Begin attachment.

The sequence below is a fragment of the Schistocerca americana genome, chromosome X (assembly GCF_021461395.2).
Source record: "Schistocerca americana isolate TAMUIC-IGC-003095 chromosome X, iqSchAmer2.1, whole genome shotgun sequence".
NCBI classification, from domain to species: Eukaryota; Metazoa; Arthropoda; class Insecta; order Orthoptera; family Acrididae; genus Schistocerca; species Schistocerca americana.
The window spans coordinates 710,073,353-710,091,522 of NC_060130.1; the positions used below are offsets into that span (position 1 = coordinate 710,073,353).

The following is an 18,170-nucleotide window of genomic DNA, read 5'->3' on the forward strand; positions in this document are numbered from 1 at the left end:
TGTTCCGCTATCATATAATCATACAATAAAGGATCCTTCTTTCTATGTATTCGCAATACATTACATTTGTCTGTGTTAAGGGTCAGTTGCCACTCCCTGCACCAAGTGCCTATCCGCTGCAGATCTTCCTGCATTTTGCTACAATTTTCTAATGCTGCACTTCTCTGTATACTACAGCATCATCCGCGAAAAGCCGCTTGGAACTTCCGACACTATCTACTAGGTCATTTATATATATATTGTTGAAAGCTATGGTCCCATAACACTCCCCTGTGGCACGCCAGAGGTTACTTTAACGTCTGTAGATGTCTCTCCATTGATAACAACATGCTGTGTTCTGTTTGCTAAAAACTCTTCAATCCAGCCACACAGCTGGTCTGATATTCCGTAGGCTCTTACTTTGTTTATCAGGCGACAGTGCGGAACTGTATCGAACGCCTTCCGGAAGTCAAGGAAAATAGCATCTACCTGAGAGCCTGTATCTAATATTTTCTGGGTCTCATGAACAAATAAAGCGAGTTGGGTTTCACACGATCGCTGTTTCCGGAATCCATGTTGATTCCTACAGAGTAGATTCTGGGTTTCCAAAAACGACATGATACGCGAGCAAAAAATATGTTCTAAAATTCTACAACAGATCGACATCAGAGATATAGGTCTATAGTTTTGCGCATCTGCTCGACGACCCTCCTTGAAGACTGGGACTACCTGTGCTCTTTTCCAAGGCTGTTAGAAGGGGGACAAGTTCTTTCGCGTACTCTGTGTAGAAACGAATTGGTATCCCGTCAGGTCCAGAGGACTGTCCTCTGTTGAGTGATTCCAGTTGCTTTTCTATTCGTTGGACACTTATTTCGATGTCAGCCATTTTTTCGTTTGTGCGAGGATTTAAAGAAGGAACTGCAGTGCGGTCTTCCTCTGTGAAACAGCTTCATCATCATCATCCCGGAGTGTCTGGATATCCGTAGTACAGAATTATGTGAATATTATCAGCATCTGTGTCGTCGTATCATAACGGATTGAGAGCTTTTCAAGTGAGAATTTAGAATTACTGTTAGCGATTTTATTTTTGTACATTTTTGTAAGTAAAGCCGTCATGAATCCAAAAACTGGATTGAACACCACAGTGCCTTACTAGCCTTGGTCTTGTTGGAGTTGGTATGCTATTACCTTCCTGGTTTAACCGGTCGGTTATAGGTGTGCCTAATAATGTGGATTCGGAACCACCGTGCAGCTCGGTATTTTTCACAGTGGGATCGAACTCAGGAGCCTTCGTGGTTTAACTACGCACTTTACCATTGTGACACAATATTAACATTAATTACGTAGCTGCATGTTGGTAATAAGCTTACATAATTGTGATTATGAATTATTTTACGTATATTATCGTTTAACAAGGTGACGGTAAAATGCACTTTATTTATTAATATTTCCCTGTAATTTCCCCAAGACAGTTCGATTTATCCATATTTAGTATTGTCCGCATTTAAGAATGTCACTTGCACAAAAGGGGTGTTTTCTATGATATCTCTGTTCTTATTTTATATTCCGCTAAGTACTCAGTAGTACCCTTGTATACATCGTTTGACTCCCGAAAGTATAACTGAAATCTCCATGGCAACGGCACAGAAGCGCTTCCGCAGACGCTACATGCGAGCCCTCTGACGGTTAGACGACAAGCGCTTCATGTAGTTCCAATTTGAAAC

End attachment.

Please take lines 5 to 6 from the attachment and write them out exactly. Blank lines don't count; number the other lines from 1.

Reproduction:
The following is an 18,170-nucleotide window of genomic DNA, read 5'->3' on the forward strand; positions in this document are numbered from 1 at the left end:
TGTTCCGCTATCATATAATCATACAATAAAGGATCCTTCTTTCTATGTATTCGCAATACATTACATTTGTCTGTGTTAAGGGTCAGTTGCCACTCCCTGCACCAAGTGCCTATCCGCTGCAGATCTTCCTGCATTTTGCTACAATTTTCTAATGCTGCACTTCTCTGTATACTACAGCATCATCCGCGAAAAGCCGCTTGGAACTTCCGACACTATCTACTAGGTCATTTATATATATATTGTTGAAAGCTATGGTCCCATAACACTCCCCTGTGGCACGCCAGAGGTTACTTTAACGTCTGTAGATGTCTCTCCATTGATAACAACATGCTGTGTTCTGTTTGCTAAAAACTCTTCAATCCAGCCACACAGCTGGTCTGATATTCCGTAGGCTCTTACTTTGTTTATCAGGCGACAGTGCGGAACTGTATCGAACGCCTTCCGGAAGTCAAGGAAAATAGCATCTACCTGAGAGCCTGTATCTAATATTTTCTGGGTCTCATGAACAAATAAAGCGAGTTGGGTTTCACACGATCGCTGTTTCCGGAATCCATGTTGATTCCTACAGAGTAGATTCTGGGTTTCCAAAAACGACATGATACGCGAGCAAAAAATATGTTCTAAAATTCTACAACAGATCGACATCAGAGATATAGGTCTATAGTTTTGCGCATCTGCTCGACGACCCTCCTTGAAGACTGGGACTACCTGTGCTCTTTTCCAAGGCTGTTAGAAGGGGGACAAGTTCTTTCGCGTACTCTGTGTAGAAACGAATTGGTATCCCGTCAGGTCCAGAGGACTGTCCTCTGTTGAGTGATTCCAGTTGCTTTTCTATTCGTTGGACACTTATTTCGATGTCAGCCATTTTTTCGTTTGTGCGAGGATTTAAAGAAGGAACTGCAGTGCGGTCTTCCTCTGTGAAACAGCTTCATCATCATCATCCCGGAGTGTCTGGATATCCGTAGTACAGAATTATGTGAATATTATCAGCATCTGTGTCGTCGTATCATAACGGATTGAGAGCTTTTCAAGTGAGAATTTAGAATTACTGTTAGCGATTTTATTTTTGTACATTTTTGTAAGTAAAGCCGTCATGAATCCAAAAACTGGATTGAACACCACAGTGCCTTACTAGCCTTGGTCTTGTTGGAGTTGGTATGCTATTACCTTCCTGGTTTAACCGGTCGGTTATAGGTGTGCCTAATAATGTGGATTCGGAACCACCGTGCAGCTCGGTATTTTTCACAGTGGGATCGAACTCAGGAGCCTTCGTGGTTTAACTACGCACTTTACCATTGTGACACAATATTAACATTAATTACGTAGCTGCATGTTGGTAATAAGCTTACATAATTGTGATTATGAATTATTTTACGTATATTATCGTTTAACAAGGTGACGGTAAAATGCACTTTATTTATTAATATTTCCCTGTAATTTCCCCAAGACAGTTCGATTTATCCATATTTAGTATTGTCCGCATTTAAGAATGTCACTTGCACAAAAGGGGTGTTTTCTATGATATCTCTGTTCTTATTTTATATTCCGCTAAGTACTCAGTAGTACCCTTGTATACATCGTTTGACTCCCGAAAGTATAACTGAAATCTCCATGGCAACGGCACAGAAGCGCTTCCGCAGACGCTACATGCGAGCCCTCTGACGGTTAGACGACAAGCGCTTCATGTAGTTCCAATTTGAAAC